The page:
Views Changing on Charitable Giving
Brandon Sun “Small World” Column, Monday, December 1 / 14
New findings recently published about charitable giving show that Canadian public opinion is changing.
The Muttaert Foundation, in a 2013 report, tells us that about 90% of Canadians believe charities are very important and improve our quality of life. Yet, the support that non-profits and charities have enjoyed over the past generation seems to be eroding. Given how charities depend on the generosity of our citizens at this time of year in particular, one wonders if alarm bells are ringing in the ears of organizational treasurers.
The main concern amongst Canadians would seem to be the overhead costs that come with operating charitable organizations, says a report from Imagine Canada. Two-thirds of survey respondents across the country have expressed this view. While some are concerned about their donation going at least in part to overhead, others say that they donate to causes where it is stipulated that the entire donation will go to programming, rather than admin.
Imagine Canada CEO Bruce MacDonald argues that not wanting funds to go to administration is an indication of a common misconception, that overhead costs are a waste of money. Without proper staffing, equipment, training and other components of “overhead,” an organization will not be able to deliver successful programming, he says. MacDonald suggests that before Canadians make decisions on donations, one way or the other, they look into groups and causes they are thinking of supporting and ask questions to allay any fears they might have about inefficiency or ineffectiveness.
My own experience is that not-for-profits overwork and underpay their staffs, often have inadequate infrastructure and have high personnel turnover for these reasons. I recently had a fundraising telephone call from an international charity that I had donated to in the past. The caller assured me that, if I signed up to a monthly donation plan, none of my giving would be spent on overhead. My response was that I was happy to put money toward overhead as my own experience was that this type of spending was needed. The person at the other end of the line was surprised by my offer.
Canadians hold differing amounts of trust toward various types of charities. Tops on their list are hospitals and children’s charities in the 80%s, while international aid charities stand at about 50%. In comparison, small business is trusted by 80% of the public while major corporations are trusted by only 40%. Interestingly, Canadians strongly (over 80%) support the idea of Canadian charities developing businesses that help them raise money. We see this today in thrift shops and craft stores run by religious, international aid and creative arts organizations.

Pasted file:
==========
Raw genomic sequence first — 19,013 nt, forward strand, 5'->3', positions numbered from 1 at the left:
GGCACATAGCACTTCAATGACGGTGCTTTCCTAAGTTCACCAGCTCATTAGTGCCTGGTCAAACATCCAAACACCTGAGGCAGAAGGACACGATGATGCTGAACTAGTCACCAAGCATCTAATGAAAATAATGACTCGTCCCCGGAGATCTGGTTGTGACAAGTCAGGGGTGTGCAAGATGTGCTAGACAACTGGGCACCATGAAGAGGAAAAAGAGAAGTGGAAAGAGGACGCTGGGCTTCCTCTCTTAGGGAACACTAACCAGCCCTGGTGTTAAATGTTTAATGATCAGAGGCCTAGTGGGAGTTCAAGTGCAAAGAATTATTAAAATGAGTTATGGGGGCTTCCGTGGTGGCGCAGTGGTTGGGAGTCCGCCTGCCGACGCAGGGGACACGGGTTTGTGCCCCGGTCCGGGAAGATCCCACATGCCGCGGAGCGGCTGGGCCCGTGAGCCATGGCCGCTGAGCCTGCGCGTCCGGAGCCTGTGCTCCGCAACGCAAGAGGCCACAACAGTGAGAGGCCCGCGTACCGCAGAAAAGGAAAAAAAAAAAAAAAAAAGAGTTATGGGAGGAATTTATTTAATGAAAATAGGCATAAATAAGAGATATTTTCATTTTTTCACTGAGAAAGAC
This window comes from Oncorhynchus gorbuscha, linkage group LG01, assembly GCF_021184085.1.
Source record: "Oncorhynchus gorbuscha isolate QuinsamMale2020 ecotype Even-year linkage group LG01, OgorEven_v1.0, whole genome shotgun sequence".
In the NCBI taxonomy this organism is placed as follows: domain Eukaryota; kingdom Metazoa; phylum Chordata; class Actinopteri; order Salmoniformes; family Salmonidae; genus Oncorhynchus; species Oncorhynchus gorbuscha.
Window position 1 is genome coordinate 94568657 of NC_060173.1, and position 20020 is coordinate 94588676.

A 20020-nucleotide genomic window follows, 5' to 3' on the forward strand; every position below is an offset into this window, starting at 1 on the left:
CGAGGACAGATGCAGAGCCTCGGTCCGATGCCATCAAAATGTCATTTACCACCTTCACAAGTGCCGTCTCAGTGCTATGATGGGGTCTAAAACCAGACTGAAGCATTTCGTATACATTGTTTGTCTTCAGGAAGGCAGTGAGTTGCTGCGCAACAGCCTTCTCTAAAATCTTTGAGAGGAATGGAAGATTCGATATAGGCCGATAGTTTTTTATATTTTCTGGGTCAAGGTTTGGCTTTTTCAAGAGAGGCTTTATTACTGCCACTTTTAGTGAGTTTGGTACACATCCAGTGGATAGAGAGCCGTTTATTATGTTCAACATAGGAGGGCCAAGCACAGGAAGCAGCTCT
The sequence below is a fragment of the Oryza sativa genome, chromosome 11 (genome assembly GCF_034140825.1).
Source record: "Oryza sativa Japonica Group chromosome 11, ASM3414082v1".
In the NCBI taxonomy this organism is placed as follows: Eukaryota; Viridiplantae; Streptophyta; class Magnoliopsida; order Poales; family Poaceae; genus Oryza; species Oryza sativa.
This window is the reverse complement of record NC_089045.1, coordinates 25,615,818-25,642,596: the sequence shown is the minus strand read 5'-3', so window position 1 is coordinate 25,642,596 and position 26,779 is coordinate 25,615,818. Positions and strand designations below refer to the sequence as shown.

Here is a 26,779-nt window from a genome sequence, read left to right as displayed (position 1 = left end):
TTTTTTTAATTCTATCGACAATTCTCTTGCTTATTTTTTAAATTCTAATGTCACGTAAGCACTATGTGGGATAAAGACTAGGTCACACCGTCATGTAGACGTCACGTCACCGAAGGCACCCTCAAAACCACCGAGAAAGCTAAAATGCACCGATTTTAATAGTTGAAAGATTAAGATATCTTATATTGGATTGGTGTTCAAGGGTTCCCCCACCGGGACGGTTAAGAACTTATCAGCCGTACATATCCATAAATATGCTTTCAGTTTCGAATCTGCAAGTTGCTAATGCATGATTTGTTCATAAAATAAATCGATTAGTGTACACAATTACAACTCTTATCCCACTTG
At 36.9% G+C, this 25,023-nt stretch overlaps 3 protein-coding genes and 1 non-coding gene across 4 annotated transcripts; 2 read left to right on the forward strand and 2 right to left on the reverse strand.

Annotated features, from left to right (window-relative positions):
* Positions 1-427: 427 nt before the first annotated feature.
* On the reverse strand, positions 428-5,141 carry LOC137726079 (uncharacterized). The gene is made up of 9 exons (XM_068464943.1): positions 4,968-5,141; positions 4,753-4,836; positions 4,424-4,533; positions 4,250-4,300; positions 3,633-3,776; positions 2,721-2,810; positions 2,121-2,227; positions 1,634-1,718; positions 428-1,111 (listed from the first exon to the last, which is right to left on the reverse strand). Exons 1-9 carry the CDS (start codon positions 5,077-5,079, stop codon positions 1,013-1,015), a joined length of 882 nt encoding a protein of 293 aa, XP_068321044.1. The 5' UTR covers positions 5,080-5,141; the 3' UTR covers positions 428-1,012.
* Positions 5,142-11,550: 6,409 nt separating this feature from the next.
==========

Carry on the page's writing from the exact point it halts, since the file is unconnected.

Two-thirds of Canadians believe that charities better understand their needs and are more able to meet them than governments. 70% of Canadians believe that charities are generally honest about how they use donations. Just one-third believes that charities only ask for money when they need it. All of these figures express decreasing public support for non-profits. Young people are more trusting of the charitable community than their parents: in the age group of 18 to 34 years, trust runs at about 80%.
In professions, nurses are the only group whose trust by Canadians has not dropped in recent years, while lawyers, politicians and religious leaders are not as well liked as they once were. Leaders of charitable organizations don’t rank highly either, and Canadians express concern that the average donor doesn’t receive enough information about how their money is spent.
At this time of year, many people pitch in in more ways that just donating. One-third of Canadians say that they will volunteer time instead of money this holiday season, while one-quarter will make a donation in honour of someone rather than giving them a traditional gift. Over 40% of Canadians like to donate for the joy of giving and in the spirit of the season. 60% say that they won’t be donating because they just can’t afford to.
These opinions, concerns and suggestions give us a snapshot of where the charitable sector lies in the hearts and minds of Canadians. There is obviously some work to be done in order to better explain the needs of the sector itself – that is, in the area we normally call “administration”. Is it too high or just not properly explained in fundraising literature? Do we believe that those who work for the poor and the sick should also be poorly paid and have no benefits plans?
Canadians are known for their generosity and Manitobans and Newfoundlanders rank at the top of that list. Cultural changes with our new generation of donors means that new methods must be found to recruit those who will support charitable work in the future. What will a much more multicultural and tech-savvy donation base look like, of people who often think of themselves first as consumers and second as community citizens? Only time will tell.
Zack Gross is a former Executive Director of the Marquis Project, which has always enjoyed strong local financial support in delivering global education here and development projects overseas.
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